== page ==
Back home, the second day of Chinese New Year was always a sombre occasion. My maternal grandparents had passed away when I was very young. On this day, my Mother and Aunt would visit their parents’ graves to wash the headstones, place new flowers on the graves and pull out the weeds that grew in between the concrete slabs.

Day 3
Mouse Wedding Day

After three days of feasting, drinking and general revelry, most people would have worn down by the third day of Chinese New Year. Therefore, the third day of Chinese New Year is a day of rest. Traditionalists consider it bad luck to set foot outside their homes on the third day. This is a day for sitting at home eating leftover Chinese New Year goodies and watching the silly Chinese New Year specials on TV. According to the lunar calendar, this is also the day that mice get married! Most people turn out the lights and go to bed early so as not to disturb the wedding processions and some traditionalists even leave out a rice cake for the little critters.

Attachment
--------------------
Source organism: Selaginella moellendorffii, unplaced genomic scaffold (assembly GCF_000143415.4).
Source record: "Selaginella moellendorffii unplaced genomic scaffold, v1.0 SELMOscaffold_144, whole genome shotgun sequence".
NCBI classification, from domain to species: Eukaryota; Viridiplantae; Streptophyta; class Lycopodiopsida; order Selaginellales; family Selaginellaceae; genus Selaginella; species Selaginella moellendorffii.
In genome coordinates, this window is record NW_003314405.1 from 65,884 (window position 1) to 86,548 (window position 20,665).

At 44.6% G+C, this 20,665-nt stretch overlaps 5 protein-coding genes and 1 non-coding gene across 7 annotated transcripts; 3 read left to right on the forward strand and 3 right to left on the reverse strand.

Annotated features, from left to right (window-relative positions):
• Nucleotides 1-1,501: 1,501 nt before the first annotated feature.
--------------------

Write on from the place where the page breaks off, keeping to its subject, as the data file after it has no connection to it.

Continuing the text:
I attempted to get my mice to celebrate the occasion, but they were not particularly convinced of its importance. I can only assume that their laziness was due to a lack of mates. The rice was well-received, though.

Day 4
Kitchen god Welcoming Day

On this day, the god of the kitchen apparently travels to heaven to report all wrongdoings that go on in a household. Practitioners of the traditional Chinese religions will offer sacrifices to the kitchen god in the form of sticky sweet cakes to gum his mouth up and render him unable to speak2. This is done in the morning, to factor in the travel time to heaven, which supposedly takes up some of the morning. Apparently, the god comes back in the late afternoon, whereupon a huge sacrifice is prepared for him.

Since I’m a Christian, I don’t really observe this tradition, but that won’t stop me from being able to enjoy a cake on my own time!

Day 5
Open Business Day